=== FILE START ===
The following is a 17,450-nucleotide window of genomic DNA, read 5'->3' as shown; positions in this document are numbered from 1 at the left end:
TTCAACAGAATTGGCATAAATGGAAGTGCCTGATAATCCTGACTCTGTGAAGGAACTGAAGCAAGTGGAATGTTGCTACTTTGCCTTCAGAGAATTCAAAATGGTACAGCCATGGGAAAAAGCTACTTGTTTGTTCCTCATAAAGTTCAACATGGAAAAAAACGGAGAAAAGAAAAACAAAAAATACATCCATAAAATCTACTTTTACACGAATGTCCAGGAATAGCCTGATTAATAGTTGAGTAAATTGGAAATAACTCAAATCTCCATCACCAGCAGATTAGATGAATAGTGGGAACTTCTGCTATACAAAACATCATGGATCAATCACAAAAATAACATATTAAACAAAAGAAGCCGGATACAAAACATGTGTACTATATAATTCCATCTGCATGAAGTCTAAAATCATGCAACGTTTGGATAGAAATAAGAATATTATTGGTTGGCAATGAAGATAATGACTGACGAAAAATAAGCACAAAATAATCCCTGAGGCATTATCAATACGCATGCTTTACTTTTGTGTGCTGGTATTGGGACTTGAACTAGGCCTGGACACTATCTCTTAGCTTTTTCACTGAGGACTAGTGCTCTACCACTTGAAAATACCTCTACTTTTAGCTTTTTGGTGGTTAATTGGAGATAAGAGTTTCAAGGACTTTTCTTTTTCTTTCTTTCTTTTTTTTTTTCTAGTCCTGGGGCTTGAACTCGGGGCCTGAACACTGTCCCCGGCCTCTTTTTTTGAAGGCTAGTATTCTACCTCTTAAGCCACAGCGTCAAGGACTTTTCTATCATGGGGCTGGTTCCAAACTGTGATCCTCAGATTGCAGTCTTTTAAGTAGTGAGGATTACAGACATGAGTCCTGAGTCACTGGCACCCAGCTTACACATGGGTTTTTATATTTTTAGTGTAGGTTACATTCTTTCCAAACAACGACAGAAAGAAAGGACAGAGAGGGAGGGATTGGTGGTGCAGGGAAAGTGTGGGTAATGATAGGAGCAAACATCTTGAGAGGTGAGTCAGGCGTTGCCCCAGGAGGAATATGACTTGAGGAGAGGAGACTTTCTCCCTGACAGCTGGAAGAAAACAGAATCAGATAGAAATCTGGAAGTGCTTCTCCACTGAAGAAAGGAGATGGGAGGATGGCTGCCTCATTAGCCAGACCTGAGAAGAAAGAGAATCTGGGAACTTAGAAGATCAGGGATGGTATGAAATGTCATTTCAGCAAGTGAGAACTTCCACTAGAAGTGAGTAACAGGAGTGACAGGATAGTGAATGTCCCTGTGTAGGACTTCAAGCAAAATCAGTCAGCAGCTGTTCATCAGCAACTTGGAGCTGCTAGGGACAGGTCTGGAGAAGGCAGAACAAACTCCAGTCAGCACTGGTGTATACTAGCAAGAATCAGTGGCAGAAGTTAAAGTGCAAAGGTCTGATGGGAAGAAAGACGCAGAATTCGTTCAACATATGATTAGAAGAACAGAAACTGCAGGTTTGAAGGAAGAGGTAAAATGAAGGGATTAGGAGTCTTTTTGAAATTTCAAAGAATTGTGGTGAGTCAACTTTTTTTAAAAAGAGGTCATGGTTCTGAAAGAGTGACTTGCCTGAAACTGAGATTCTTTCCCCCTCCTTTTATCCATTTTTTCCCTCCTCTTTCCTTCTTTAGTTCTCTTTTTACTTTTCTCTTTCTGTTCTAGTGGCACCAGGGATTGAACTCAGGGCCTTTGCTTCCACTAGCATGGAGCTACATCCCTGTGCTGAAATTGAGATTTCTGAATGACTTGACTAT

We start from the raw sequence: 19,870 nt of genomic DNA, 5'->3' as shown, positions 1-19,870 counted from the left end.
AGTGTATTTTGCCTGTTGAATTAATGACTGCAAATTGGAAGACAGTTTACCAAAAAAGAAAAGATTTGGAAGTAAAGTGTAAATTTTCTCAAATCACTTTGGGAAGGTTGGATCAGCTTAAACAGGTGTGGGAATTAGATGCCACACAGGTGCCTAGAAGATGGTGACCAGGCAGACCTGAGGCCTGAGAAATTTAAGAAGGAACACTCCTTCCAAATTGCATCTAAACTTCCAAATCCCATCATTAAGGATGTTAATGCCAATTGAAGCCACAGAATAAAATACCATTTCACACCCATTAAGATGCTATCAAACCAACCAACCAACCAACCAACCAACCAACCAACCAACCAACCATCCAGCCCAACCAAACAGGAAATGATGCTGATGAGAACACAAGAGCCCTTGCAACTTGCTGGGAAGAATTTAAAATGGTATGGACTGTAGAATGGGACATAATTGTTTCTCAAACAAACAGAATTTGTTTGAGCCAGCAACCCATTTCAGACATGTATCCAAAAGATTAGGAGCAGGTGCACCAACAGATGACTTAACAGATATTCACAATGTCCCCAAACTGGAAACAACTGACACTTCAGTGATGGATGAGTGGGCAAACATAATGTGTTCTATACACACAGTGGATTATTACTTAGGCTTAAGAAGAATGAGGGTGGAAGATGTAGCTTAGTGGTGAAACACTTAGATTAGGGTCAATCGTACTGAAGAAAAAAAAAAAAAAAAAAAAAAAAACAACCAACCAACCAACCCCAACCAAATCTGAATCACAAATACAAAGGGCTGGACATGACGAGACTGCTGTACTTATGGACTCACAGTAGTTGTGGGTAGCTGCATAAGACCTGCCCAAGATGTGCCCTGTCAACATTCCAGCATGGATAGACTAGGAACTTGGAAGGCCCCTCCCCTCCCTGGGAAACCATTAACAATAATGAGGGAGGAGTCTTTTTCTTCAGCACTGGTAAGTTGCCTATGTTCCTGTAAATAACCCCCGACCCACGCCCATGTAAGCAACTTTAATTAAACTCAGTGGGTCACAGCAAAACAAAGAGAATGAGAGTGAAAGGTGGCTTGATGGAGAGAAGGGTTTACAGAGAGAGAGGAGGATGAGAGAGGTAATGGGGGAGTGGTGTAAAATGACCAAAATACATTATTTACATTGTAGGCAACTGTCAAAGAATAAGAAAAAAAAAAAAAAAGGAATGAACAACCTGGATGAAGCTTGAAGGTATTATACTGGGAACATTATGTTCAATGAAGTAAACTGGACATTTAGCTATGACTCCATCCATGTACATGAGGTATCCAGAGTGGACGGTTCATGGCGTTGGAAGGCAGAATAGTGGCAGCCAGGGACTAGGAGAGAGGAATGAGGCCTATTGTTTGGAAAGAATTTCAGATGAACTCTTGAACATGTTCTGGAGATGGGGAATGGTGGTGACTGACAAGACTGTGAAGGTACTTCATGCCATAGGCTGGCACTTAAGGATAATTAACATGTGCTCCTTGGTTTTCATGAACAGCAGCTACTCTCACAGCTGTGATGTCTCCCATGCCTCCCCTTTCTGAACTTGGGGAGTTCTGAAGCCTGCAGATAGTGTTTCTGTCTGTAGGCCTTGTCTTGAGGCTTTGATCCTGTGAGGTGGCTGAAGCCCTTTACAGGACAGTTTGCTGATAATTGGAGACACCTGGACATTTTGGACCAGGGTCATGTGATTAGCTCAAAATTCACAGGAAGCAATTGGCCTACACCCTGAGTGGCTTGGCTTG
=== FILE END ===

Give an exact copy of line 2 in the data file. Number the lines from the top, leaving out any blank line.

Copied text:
TTCAACAGAATTGGCATAAATGGAAGTGCCTGATAATCCTGACTCTGTGAAGGAACTGAAGCAAGTGGAATGTTGCTACTTTGCCTTCAGAGAATTCAAAATGGTACAGCCATGGGAAAAAGCTACTTGTTTGTTCCTCATAAAGTTCAACATGGAAAAAAACGGAGAAAAGAAAAACAAAAAATACATCCATAAAATCTACTTTTACACGAATGTCCAGGAATAGCCTGATTAATAGTTGAGTAAATTGGAAATAACTCAAATCTCCATCACCAGCAGATTAGATGAATAGTGGGAACTTCTGCTATACAAAACATCATGGATCAATCACAAAAATAACATATTAAACAAAAGAAGCCGGATACAAAACATGTGTACTATATAATTCCATCTGCATGAAGTCTAAAATCATGCAACGTTTGGATAGAAATAAGAATATTATTGGTTGGCAATGAAGATAATGACTGACGAAAAATAAGCACAAAATAATCCCTGAGGCATTATCAATACGCATGCTTTACTTTTGTGTGCTGGTATTGGGACTTGAACTAGGCCTGGACACTATCTCTTAGCTTTTTCACTGAGGACTAGTGCTCTACCACTTGAAAATACCTCTACTTTTAGCTTTTTGGTGGTTAATTGGAGATAAGAGTTTCAAGGACTTTTCTTTTTCTTTCTTTCTTTTTTTTTTTCTAGTCCTGGGGCTTGAACTCGGGGCCTGAACACTGTCCCCGGCCTCTTTTTTTGAAGGCTAGTATTCTACCTCTTAAGCCACAGCGTCAAGGACTTTTCTATCATGGGGCTGGTTCCAAACTGTGATCCTCAGATTGCAGTCTTTTAAGTAGTGAGGATTACAGACATGAGTCCTGAGTCACTGGCACCCAGCTTACACATGGGTTTTTATATTTTTAGTGTAGGTTACATTCTTTCCAAACAACGACAGAAAGAAAGGACAGAGAGGGAGGGATTGGTGGTGCAGGGAAAGTGTGGGTAATGATAGGAGCAAACATCTTGAGAGGTGAGTCAGGCGTTGCCCCAGGAGGAATATGACTTGAGGAGAGGAGACTTTCTCCCTGACAGCTGGAAGAAAACAGAATCAGATAGAAATCTGGAAGTGCTTCTCCACTGAAGAAAGGAGATGGGAGGATGGCTGCCTCATTAGCCAGACCTGAGAAGAAAGAGAATCTGGGAACTTAGAAGATCAGGGATGGTATGAAATGTCATTTCAGCAAGTGAGAACTTCCACTAGAAGTGAGTAACAGGAGTGACAGGATAGTGAATGTCCCTGTGTAGGACTTCAAGCAAAATCAGTCAGCAGCTGTTCATCAGCAACTTGGAGCTGCTAGGGACAGGTCTGGAGAAGGCAGAACAAACTCCAGTCAGCACTGGTGTATACTAGCAAGAATCAGTGGCAGAAGTTAAAGTGCAAAGGTCTGATGGGAAGAAAGACGCAGAATTCGTTCAACATATGATTAGAAGAACAGAAACTGCAGGTTTGAAGGAAGAGGTAAAATGAAGGGATTAGGAGTCTTTTTGAAATTTCAAAGAATTGTGGTGAGTCAACTTTTTTTAAAAAGAGGTCATGGTTCTGAAAGAGTGACTTGCCTGAAACTGAGATTCTTTCCCCCTCCTTTTATCCATTTTTTCCCTCCTCTTTCCTTCTTTAGTTCTCTTTTTACTTTTCTCTTTCTGTTCTAGTGGCACCAGGGATTGAACTCAGGGCCTTTGCTTCCACTAGCATGGAGCTACATCCCTGTGCTGAAATTGAGATTTCTGAATGACTTGACTAT